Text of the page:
As much as Republicans have been suffering electoral blues lately, a different kind of affliction seems to be rising in Democratic ranks like a swine flu. It's called overconfidence.
Exhibit A is in the title of a new book by famous Democratic consultant James Carville: "40 More Years: How the Democrats will Rule the Next Generation."
Memo to authors: Beware grand predictions. Remember Shelby Steele's big title of a year ago: "A Bound Man: Why We Are Excited About Obama and Why He Can't Win." Ah, yes, he could.
Now this: "40 years?" Careful, James. A decade ago George W. Bush's guru Karl Rove described a vision of 40 years of Republican dominance. His dream didn't work out so well.
It's not hard to see from where Carville's confidence comes. The Grand Old Party has seen much grander days. A mere 21 percent of Americans identify themselves as Republicans recent ABC News/ Washington Post poll. That's the lowest since 1983. Independents are trending Democratic and as few as five states have solid Republican pluralities.
Long-term demographic trends are not on the GOP's side, either. The electorate is getting less white, less rural and less Christian -- three important elements of the Republican base. And Carville is on target to note that turnout for Democrats by young voters in 2004, 2006 and 2008 bodes well for the party's long-term prospects.
But as Democrats should know, bad news has unexpected ways of happening. That's why we call it "news." New issue always can erupt in the way that Iraq, congressional sex scandals and Hurricane Katrina in Bush's second term helped bring the left back to life.
Earlier this month, House Minority Whip Eric Cantor of Virginia and Sen. John McCain of Arizona launched the National Council for a New America, an effort to rebrand and expand the Republican Party, with a "town hall" meeting in Virginia. Invitees and participants included Govs. Bobby Jindal of Louisiana, Sarah Palin of Alaska and Haley Barbour of Mississippi, as well as former Govs. Mitt Romney of Massachusetts and Jeb Bush of Florida.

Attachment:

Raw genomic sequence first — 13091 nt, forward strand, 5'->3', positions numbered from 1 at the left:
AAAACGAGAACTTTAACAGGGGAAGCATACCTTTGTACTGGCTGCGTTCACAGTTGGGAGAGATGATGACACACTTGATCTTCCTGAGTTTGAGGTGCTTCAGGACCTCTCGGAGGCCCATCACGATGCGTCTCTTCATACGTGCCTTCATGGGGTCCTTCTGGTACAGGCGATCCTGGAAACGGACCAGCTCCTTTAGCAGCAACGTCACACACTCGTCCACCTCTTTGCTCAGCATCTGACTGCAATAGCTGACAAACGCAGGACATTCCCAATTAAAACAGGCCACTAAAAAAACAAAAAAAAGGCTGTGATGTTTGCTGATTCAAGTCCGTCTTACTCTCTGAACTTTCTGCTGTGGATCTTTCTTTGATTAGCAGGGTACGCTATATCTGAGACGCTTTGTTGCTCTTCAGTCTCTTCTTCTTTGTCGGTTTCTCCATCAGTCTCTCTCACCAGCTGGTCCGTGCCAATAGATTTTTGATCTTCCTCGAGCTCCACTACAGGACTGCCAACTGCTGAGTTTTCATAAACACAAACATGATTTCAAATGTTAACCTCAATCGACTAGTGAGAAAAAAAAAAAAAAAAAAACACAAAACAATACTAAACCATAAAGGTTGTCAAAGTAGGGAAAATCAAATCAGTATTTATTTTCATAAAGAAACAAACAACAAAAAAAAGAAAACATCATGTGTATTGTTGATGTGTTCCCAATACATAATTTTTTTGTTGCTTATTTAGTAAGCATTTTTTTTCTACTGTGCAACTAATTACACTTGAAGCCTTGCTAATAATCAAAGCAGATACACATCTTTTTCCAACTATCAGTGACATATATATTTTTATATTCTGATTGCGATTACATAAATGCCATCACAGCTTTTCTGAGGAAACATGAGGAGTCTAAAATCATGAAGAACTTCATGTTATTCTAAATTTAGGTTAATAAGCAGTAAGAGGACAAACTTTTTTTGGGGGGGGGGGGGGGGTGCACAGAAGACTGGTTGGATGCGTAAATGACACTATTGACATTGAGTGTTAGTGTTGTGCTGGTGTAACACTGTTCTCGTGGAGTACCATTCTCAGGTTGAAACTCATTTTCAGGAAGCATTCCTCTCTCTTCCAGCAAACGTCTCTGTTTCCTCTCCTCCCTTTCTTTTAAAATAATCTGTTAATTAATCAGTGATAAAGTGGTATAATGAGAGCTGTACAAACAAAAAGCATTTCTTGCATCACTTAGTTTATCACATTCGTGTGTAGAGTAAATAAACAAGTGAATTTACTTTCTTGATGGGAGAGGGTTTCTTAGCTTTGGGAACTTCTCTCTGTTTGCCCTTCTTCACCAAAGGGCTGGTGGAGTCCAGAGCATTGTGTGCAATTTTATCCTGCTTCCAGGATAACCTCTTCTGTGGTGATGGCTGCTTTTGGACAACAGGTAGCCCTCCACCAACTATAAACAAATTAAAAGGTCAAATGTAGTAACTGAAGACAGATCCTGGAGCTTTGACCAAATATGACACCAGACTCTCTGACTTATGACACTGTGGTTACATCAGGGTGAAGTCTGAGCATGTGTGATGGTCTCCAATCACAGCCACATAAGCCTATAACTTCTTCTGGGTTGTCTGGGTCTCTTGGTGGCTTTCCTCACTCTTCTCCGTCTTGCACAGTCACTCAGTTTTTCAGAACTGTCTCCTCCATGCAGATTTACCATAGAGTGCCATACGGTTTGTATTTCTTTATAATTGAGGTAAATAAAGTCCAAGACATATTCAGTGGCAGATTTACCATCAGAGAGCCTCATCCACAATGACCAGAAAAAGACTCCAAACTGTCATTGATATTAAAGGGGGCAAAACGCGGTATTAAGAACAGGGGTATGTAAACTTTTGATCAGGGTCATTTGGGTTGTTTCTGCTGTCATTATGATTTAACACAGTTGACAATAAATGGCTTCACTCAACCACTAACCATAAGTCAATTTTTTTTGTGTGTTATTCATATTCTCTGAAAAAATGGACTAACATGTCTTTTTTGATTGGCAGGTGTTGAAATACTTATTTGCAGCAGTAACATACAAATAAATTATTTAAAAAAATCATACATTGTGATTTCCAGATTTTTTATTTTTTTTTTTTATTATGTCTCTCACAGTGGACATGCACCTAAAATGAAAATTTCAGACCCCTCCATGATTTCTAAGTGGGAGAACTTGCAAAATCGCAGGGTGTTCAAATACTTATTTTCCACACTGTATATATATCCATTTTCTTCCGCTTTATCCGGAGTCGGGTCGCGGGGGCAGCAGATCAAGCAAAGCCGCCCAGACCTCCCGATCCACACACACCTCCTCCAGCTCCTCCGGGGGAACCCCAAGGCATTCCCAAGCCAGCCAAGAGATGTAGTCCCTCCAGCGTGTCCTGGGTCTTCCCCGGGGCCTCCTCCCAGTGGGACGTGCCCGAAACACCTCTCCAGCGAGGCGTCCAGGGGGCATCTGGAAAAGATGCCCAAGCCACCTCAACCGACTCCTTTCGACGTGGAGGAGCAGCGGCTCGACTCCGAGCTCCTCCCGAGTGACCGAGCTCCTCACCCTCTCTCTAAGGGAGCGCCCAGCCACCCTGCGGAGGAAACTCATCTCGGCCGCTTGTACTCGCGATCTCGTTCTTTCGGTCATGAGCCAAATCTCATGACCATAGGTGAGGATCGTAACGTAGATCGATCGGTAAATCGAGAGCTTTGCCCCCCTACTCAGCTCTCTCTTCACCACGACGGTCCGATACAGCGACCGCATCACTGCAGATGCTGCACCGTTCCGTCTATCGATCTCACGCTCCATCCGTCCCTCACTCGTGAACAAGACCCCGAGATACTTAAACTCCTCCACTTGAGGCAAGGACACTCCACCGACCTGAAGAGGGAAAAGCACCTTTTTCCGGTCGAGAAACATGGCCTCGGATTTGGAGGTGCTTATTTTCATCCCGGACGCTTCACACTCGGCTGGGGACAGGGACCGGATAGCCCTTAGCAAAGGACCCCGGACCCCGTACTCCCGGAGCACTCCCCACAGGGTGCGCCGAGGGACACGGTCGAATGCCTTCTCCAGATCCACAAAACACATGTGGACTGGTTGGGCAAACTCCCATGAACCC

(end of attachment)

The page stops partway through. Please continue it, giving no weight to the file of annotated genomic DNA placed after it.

Romney, Cantor and the new group's Web site emphasized the need to "listen" to voters' concerns and ideas. But prominent social conservatives like former presidential candidate Mike Huckabee and the Family Research Council's Tony Perkins complained that they and other "values voters" were left out. Rush Limbaugh, never known for understatement, called Cantor's call a "scam" and invoked memories of Hillary Clinton's "listening tour" in her New York Senate campaign. "We do not need a listening tour," he said on his radio show. "We need a teaching tour. That is what the Republican Party, or, slash, the conservative movement needs to focus on."
The party's leaders became victims of their past success with issues like same-sex marriage, immigration and abortion. They lost touch with changes in the electorate, changes of which Team Obama and Democratic congressional leaders have taken full advantage in 2006 and 2008.
Back in the 1980s, Democrats seemed to be as cast out into the wilderness as Republicans look today. Moderate groups such as the Democratic Leadership Conference, in which young Arkansas Gov. Bill Clinton and Sen. Al Gore of Tennessee were prominent members, listened and learned ways to lure back the "Reagan Democrats."
Today, Democrats have regained the Whites House and both houses of Congress, even though voters who call themselves "conservative" still outnumber those who call themselves "liberal" by 33 percent to 21 percent. In fact, those percentages have not changed much in three decades. Democrats have been able to win elections by winning more votes from the 45 percent who call themselves moderates.
Since Republicans have not had to win as many votes from self-described moderates, the "vital center" of America's electorate has been less vital to them. That's changed. Republicans once again find themselves reaching out to the middle while trying to hold onto their base. McCain failed in that goal last year, losing about 20 percent of self-described Republicans to Obama, according to exit polls.
Conservatives bristle at Republican efforts to rebrand, but the party needs to define itself with something besides Obamaphobia. They can learn a lot from how Democrats turned their own fortunes around, after they learned to listen to the voters again.